The VICE guide to Liberia

Judging from its trailer, The VICE guide to Liberia looks amazing.

The documentary is coming out on January 19th, in eight segments released over the course of eight consecutive days.

Last year, VICE founder Shane Smith and Editor Andy Capper, visited Liberia's capital, Monrovia, to meet three men who participated in the 14 years of civil war. One of the men giving us a guided tour is Joshua Blahyi, aka General Butt Naked, an ex-war lord famed for forcing his soldiers to fight wearing nothing but shoes. Blahyi admits to killing more than 20,000 people and drinking the blood of children, but now spends his time preaching about his quest for forgiveness.

Despite the UN's intervention in the country, the majority of Liberia's young people live in desperate poverty. Surrounded by filth, drug addiction, and teenage prostitution, the ex child soldiers who were forced into war struggle to fend for themselves by any means necessary. As the former President Charles Taylor fights accusations of mass war crimes in The Hague, the people strive for positive change against all odds. America's one and only foray into African colonialism is keeping a very uneasy peace indeed.

The VICE guide to Liberia


  1. I’ll watch it. It’d be nice to see General Butt Naked, I was worried he was just a “Chick Tract” ish made up story.

  2. Whoa whoa, back it up there Chief. The phrase ‘America’s one and only foray into African colonialism…’ is extremely misleading. The ‘colonialism’ you’re talking about was done by freed slaves. I’m not sure I agree that you can colonize your own homeland. Obviously these ‘colonist’s’ ancestors were most likely not all from this particular region of Africa, so there is room for argument that they were colonists. I just don’t think that that should be pre-supposed and snuck into the end of the paragraph there.

  3. It’s the times we live in. Uneasy peace indeed. I know a few Doctors who came over from South africa and one got very heated about the black people being a threat to the whites. But, with all due sympathy, what on earth did they, the’whites’ expect when the moderating influence of Mandela was gone. These ‘blacks’ were slaves and servants and some ‘owners’ were good or bad in their treatment of them.
    To me it is logical that the black people
    should feel that freedom entitled them to celebrate and , as we know, celebrations get out of hand.

  4. If I had a tv, and if this tv had cable, and if this cable service had 500 channels I’d want the first 200 channels to have what Vice has to offer, mixed in with current tv and maybe Deutsche Welle. I used to trek across SF just to get their magazine.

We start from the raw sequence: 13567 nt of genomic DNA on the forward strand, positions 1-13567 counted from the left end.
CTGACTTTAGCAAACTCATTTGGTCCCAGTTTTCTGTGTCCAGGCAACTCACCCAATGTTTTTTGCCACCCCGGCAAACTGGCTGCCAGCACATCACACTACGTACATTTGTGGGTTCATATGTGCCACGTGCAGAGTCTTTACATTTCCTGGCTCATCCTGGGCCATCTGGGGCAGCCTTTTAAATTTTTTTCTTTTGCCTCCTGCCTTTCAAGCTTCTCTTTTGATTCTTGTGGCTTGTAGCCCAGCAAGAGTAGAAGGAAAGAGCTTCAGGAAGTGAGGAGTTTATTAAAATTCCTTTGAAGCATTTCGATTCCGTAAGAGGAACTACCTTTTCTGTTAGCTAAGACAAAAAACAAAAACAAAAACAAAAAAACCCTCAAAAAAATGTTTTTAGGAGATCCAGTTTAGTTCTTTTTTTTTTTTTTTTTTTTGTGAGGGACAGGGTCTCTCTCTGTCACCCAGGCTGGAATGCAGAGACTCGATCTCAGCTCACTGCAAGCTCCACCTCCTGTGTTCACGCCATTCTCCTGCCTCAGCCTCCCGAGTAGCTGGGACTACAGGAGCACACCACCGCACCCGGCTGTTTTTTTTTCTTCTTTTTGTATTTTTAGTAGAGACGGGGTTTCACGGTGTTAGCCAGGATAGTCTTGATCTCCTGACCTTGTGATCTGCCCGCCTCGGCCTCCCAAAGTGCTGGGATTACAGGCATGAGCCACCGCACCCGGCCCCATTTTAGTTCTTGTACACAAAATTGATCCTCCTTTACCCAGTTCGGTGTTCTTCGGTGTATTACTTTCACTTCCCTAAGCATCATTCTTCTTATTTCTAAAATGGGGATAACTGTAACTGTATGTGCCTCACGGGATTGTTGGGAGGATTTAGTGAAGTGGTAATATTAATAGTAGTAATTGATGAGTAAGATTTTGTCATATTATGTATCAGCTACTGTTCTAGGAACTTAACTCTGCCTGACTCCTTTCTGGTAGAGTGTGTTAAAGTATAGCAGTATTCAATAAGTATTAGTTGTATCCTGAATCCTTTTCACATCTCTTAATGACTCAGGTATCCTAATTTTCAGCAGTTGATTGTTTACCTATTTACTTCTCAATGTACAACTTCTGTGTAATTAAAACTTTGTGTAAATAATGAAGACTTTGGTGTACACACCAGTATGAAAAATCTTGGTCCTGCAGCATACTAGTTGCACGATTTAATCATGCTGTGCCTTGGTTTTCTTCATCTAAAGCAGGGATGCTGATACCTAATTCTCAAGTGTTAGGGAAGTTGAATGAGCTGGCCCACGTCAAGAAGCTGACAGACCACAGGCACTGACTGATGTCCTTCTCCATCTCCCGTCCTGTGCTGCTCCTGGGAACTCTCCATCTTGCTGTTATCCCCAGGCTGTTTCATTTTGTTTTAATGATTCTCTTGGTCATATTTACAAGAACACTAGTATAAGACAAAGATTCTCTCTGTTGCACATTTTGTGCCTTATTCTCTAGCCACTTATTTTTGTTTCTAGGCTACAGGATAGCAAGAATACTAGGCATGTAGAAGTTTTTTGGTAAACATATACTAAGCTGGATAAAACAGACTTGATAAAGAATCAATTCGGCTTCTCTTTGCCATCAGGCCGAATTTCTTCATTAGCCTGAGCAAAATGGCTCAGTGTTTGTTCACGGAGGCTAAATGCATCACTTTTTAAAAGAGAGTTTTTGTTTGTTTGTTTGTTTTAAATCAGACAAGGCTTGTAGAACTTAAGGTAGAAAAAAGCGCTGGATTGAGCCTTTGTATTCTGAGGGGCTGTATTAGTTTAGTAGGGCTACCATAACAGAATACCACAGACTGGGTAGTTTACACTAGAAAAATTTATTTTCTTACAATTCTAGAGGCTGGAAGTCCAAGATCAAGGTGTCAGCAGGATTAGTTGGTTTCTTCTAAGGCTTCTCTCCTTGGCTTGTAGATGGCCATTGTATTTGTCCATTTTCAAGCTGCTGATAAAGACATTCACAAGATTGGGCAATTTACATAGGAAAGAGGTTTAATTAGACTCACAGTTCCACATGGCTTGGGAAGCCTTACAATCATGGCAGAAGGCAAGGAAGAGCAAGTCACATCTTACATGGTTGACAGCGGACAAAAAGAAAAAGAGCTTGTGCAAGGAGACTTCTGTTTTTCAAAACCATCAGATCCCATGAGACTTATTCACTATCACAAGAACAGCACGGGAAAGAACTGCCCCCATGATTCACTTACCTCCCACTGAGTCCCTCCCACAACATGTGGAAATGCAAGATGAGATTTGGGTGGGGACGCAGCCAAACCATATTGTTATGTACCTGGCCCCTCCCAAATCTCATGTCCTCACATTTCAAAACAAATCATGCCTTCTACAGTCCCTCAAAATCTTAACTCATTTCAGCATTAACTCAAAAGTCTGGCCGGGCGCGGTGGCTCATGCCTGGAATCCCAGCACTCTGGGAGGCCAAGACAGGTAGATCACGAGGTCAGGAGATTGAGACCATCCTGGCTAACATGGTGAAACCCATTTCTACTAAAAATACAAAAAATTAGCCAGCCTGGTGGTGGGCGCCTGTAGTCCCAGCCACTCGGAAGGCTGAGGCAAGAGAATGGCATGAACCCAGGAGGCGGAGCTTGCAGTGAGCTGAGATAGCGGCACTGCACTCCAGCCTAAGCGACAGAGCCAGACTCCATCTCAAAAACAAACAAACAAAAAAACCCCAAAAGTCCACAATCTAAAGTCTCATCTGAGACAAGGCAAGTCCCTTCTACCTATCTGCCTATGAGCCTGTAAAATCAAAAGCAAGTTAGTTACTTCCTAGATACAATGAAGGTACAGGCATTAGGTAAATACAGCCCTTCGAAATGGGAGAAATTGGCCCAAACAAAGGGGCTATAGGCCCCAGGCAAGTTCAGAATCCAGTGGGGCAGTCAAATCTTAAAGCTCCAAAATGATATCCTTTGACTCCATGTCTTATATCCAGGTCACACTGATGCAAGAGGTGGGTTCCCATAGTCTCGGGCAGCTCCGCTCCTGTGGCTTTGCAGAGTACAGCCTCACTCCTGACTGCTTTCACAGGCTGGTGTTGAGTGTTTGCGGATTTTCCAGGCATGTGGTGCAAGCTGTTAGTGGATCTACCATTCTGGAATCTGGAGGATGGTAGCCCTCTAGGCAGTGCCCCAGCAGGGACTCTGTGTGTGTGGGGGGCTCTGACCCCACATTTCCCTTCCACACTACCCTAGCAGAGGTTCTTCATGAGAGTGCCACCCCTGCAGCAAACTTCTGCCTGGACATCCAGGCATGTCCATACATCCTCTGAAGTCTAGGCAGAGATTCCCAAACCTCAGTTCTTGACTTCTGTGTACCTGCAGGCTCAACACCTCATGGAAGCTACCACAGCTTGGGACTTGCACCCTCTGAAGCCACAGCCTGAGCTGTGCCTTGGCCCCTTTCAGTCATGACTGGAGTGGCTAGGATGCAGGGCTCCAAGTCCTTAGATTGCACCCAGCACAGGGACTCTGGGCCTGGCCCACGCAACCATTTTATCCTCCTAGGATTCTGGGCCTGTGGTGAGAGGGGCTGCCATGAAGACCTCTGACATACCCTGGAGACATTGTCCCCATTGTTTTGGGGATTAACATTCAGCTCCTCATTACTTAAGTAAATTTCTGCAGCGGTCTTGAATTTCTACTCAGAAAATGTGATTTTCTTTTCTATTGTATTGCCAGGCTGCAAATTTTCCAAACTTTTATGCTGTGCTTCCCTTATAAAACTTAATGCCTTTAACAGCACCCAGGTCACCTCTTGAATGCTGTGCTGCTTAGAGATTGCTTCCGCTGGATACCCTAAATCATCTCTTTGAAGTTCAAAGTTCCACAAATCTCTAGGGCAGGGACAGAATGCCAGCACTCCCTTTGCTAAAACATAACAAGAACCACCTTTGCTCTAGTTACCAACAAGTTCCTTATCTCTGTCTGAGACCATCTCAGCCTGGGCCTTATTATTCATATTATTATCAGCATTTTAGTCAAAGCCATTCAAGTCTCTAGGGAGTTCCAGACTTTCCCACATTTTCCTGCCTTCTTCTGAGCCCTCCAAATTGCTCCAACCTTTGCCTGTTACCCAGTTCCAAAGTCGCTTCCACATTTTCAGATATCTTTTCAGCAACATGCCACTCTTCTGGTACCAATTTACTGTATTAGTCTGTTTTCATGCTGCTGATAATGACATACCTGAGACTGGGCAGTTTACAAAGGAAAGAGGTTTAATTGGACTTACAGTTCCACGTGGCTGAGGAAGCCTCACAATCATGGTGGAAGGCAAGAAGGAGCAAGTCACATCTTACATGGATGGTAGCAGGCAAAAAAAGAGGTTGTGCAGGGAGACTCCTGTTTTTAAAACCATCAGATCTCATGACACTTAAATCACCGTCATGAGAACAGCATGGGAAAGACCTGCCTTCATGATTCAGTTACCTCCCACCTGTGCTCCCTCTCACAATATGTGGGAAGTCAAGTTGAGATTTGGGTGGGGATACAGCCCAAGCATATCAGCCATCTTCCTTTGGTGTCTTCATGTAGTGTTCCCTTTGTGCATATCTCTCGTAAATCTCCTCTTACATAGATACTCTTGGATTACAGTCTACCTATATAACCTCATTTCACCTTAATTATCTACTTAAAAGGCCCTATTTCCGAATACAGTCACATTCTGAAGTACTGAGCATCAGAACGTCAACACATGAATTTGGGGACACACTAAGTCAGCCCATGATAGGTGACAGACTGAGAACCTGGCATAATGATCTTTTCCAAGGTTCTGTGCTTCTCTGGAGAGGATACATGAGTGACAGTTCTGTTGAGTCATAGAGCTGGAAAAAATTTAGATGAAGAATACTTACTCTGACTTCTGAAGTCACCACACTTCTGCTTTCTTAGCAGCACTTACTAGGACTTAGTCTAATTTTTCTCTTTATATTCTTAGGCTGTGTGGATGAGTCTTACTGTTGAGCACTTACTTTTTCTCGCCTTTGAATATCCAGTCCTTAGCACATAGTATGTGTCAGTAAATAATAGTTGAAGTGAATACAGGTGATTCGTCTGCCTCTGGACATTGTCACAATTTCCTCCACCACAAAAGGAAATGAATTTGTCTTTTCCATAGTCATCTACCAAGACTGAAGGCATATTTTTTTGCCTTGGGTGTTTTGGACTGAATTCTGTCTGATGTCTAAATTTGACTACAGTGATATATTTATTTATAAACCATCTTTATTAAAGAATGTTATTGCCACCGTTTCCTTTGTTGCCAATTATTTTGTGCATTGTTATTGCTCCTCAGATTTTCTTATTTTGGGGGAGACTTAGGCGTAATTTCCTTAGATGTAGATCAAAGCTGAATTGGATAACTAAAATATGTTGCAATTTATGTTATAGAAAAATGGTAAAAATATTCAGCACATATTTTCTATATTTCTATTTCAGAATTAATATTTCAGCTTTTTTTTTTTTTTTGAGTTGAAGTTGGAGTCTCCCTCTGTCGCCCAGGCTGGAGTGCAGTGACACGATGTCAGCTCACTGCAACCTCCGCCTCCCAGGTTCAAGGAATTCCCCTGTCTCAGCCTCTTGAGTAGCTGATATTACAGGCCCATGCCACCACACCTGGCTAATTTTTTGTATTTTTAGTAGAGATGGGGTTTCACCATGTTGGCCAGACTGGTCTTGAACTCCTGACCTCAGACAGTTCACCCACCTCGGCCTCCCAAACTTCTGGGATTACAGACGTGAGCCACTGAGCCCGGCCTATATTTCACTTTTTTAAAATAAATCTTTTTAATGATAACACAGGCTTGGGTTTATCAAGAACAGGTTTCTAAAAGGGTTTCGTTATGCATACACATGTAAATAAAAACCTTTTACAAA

I have not heard of their “travel” guide series but I’m looking right now.

  5. Making children drink the blood of an innocent child to prepare for battle. So fucking depraved. Those journos are certainly intrepid.

  6. ‘America’s one and only foray into African colonialism’???

    Liberia was a pretty half-assed attempt at colonialism if you ask me, if it even counts as colonialism in the pure sense of the word (the colony was set up to give freed slaves a place to live back in Africa, not really as economic cash-cows, like the British East India and Dutch East India companies did with their colonial holdings, in fact the American Colonization Society was a tiny group who didn’t really have any grand economic aims.)

  7. Ah Yes, Liberia. Just like Superman had his Bizarro Superman, I have sometimes thought that Liberia is like a Bizarro United States, with similar flags, motto and seal, and traces of both cultures intertwined.No Mr.Mxyzptlk though.

  8. If General Butt Naked did half the things he’s claimed, then Idi Amin really was the king of Scotland.

  9. I think the people of Djibouti might dispute the idea of Liberia being the USA’s only foray into African colonialism.

  10. Looks interesting, but if it’s anything like the Vice Guide to Travel, it’s half-baked hipster bullshit.

  11. That feature film (#9) looks so much more interesting, if only because it doesn’t focus on the filmmakers or their trepidation.

  12. Shane Smith looks deep in the horrors that plague Liberia even after the war, though in a quite sensationalist fashion.
    If you are interested in African conflicts overlooked by mainstream media, I would strongly recommend The other side of the country by Cathérine Hébert.
    The feature documentary is set in Northern Uganda and is a true lesson in filmmaking. She manages to show things as they are without the jackass bullshit.

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